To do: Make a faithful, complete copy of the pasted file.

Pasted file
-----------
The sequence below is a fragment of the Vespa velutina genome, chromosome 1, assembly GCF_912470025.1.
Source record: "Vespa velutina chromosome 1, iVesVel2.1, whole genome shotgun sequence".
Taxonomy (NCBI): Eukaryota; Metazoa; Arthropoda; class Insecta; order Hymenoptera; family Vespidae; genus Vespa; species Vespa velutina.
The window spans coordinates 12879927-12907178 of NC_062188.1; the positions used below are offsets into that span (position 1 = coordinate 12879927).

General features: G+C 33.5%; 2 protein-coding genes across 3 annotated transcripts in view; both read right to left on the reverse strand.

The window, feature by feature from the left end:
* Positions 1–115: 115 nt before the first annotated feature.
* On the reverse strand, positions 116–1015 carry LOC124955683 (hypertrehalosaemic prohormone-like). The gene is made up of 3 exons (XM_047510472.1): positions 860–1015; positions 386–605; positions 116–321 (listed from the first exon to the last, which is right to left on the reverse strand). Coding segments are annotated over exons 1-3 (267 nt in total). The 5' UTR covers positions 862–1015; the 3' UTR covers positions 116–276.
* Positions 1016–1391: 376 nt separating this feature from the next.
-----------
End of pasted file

The sequence below is a fragment of the Vespa velutina genome, chromosome 1, assembly GCF_912470025.1.
Source record: "Vespa velutina chromosome 1, iVesVel2.1, whole genome shotgun sequence".
Taxonomy (NCBI): Eukaryota; Metazoa; Arthropoda; class Insecta; order Hymenoptera; family Vespidae; genus Vespa; species Vespa velutina.
The window spans coordinates 12879927-12907178 of NC_062188.1; the positions used below are offsets into that span (position 1 = coordinate 12879927).

General features: G+C 33.5%; 2 protein-coding genes across 3 annotated transcripts in view; both read right to left on the reverse strand.

The window, feature by feature from the left end:
* Positions 1–115: 115 nt before the first annotated feature.
* On the reverse strand, positions 116–1015 carry LOC124955683 (hypertrehalosaemic prohormone-like). The gene is made up of 3 exons (XM_047510472.1): positions 860–1015; positions 386–605; positions 116–321 (listed from the first exon to the last, which is right to left on the reverse strand). Coding segments are annotated over exons 1-3 (267 nt in total). The 5' UTR covers positions 862–1015; the 3' UTR covers positions 116–276.
* Positions 1016–1391: 376 nt separating this feature from the next.